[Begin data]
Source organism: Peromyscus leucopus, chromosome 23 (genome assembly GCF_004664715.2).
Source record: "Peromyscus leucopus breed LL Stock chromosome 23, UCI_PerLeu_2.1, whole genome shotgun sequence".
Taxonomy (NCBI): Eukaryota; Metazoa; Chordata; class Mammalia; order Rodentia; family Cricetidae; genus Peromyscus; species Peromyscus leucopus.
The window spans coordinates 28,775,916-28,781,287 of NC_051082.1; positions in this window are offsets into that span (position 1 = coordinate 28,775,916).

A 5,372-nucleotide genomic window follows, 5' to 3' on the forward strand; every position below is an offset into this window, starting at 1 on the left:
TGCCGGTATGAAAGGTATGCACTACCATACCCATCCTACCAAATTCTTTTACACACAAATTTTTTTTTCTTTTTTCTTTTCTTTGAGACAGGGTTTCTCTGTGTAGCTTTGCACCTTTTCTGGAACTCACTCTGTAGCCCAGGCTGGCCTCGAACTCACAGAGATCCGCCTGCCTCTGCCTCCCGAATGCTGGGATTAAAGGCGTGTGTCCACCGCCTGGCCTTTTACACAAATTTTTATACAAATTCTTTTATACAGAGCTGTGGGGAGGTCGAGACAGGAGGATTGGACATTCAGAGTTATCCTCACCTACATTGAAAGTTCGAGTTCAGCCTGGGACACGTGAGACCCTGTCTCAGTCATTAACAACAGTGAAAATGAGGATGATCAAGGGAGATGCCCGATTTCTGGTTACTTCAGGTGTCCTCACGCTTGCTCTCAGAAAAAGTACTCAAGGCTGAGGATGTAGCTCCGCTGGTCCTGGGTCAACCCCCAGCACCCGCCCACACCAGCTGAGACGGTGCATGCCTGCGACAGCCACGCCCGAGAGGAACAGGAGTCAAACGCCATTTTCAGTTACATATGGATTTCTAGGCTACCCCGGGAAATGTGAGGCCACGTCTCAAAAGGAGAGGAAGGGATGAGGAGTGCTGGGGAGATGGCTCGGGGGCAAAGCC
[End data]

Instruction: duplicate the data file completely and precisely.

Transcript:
Source organism: Peromyscus leucopus, chromosome 23 (genome assembly GCF_004664715.2).
Source record: "Peromyscus leucopus breed LL Stock chromosome 23, UCI_PerLeu_2.1, whole genome shotgun sequence".
Taxonomy (NCBI): Eukaryota; Metazoa; Chordata; class Mammalia; order Rodentia; family Cricetidae; genus Peromyscus; species Peromyscus leucopus.
The window spans coordinates 28,775,916-28,781,287 of NC_051082.1; positions in this window are offsets into that span (position 1 = coordinate 28,775,916).

A 5,372-nucleotide genomic window follows, 5' to 3' on the forward strand; every position below is an offset into this window, starting at 1 on the left:
TGCCGGTATGAAAGGTATGCACTACCATACCCATCCTACCAAATTCTTTTACACACAAATTTTTTTTTCTTTTTTCTTTTCTTTGAGACAGGGTTTCTCTGTGTAGCTTTGCACCTTTTCTGGAACTCACTCTGTAGCCCAGGCTGGCCTCGAACTCACAGAGATCCGCCTGCCTCTGCCTCCCGAATGCTGGGATTAAAGGCGTGTGTCCACCGCCTGGCCTTTTACACAAATTTTTATACAAATTCTTTTATACAGAGCTGTGGGGAGGTCGAGACAGGAGGATTGGACATTCAGAGTTATCCTCACCTACATTGAAAGTTCGAGTTCAGCCTGGGACACGTGAGACCCTGTCTCAGTCATTAACAACAGTGAAAATGAGGATGATCAAGGGAGATGCCCGATTTCTGGTTACTTCAGGTGTCCTCACGCTTGCTCTCAGAAAAAGTACTCAAGGCTGAGGATGTAGCTCCGCTGGTCCTGGGTCAACCCCCAGCACCCGCCCACACCAGCTGAGACGGTGCATGCCTGCGACAGCCACGCCCGAGAGGAACAGGAGTCAAACGCCATTTTCAGTTACATATGGATTTCTAGGCTACCCCGGGAAATGTGAGGCCACGTCTCAAAAGGAGAGGAAGGGATGAGGAGTGCTGGGGAGATGGCTCGGGGGCAAAGCC